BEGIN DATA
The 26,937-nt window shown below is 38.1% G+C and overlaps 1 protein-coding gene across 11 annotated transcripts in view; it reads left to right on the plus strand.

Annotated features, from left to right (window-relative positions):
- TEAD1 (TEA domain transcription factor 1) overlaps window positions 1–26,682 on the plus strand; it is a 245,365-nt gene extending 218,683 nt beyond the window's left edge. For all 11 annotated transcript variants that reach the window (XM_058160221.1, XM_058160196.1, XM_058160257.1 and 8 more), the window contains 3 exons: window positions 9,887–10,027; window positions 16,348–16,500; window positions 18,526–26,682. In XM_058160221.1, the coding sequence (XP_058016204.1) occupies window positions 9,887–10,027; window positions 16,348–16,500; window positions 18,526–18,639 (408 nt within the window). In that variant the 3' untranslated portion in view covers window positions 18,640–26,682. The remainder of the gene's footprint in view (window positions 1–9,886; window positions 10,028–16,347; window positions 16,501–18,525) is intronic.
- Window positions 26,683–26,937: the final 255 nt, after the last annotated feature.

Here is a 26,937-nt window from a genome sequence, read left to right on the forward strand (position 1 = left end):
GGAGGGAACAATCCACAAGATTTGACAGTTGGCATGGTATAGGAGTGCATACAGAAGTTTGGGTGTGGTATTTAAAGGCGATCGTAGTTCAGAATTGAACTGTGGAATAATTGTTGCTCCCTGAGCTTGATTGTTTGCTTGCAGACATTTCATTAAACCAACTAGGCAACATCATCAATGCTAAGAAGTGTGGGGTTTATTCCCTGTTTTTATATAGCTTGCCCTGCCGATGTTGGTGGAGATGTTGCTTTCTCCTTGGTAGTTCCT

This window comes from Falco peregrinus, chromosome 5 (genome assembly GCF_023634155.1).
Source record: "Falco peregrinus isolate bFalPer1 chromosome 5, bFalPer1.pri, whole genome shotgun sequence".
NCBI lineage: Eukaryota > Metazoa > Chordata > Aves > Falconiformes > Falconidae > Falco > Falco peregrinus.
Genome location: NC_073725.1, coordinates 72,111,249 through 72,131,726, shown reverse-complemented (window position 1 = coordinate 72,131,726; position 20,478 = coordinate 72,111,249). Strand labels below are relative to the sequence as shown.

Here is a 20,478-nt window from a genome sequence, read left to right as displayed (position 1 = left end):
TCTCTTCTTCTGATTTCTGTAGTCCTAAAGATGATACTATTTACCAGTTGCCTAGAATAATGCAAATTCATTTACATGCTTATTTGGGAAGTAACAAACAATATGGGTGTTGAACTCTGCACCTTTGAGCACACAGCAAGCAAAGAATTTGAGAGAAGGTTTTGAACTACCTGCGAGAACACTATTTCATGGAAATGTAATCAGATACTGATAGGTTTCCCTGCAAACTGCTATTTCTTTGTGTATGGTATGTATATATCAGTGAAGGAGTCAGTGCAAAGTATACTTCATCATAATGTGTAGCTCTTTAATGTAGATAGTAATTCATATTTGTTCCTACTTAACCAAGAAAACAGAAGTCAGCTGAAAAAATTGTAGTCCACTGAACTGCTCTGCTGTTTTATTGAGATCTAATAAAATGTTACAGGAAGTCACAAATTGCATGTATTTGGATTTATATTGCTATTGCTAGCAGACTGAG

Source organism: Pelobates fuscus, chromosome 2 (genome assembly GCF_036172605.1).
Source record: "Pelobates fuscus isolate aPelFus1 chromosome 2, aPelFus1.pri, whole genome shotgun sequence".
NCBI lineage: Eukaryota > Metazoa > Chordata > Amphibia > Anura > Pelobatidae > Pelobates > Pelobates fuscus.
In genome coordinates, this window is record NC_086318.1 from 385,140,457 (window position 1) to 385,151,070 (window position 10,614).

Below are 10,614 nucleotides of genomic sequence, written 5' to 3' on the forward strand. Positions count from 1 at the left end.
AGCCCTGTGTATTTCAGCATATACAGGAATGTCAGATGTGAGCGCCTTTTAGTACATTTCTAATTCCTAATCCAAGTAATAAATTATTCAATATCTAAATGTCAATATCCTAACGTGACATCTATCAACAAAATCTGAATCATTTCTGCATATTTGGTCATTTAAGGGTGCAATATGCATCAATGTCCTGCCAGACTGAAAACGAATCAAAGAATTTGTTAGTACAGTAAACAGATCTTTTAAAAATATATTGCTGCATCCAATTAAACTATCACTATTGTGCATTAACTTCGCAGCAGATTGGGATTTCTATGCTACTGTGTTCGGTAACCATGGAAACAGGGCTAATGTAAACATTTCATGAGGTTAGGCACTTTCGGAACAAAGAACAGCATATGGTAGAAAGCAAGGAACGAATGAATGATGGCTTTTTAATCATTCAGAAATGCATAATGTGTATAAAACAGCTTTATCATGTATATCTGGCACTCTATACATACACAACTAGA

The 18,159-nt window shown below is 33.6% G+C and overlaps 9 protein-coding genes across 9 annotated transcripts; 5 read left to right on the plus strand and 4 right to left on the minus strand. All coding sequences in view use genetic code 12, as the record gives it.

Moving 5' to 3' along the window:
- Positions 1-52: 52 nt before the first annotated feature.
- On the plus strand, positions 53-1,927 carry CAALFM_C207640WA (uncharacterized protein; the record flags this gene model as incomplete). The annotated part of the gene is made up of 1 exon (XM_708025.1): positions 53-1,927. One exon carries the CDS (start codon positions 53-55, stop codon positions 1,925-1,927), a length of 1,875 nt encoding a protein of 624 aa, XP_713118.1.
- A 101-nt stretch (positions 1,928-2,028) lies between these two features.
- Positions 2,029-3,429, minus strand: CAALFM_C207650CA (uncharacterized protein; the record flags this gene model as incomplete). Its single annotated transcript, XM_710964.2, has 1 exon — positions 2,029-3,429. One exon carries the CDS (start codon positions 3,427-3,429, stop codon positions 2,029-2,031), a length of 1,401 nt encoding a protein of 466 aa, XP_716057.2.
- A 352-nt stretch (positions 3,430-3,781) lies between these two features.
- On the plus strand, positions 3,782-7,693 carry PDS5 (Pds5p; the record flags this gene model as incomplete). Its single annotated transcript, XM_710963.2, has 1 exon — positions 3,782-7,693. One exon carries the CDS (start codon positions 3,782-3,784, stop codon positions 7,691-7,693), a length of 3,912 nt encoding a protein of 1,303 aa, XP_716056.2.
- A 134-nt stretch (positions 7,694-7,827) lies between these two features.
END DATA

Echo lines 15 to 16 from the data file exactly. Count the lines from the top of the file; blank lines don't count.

NCBI lineage: Eukaryota > Metazoa > Chordata > Amphibia > Anura > Pelobatidae > Pelobates > Pelobates fuscus.
In genome coordinates, this window is record NC_086318.1 from 385,140,457 (window position 1) to 385,151,070 (window position 10,614).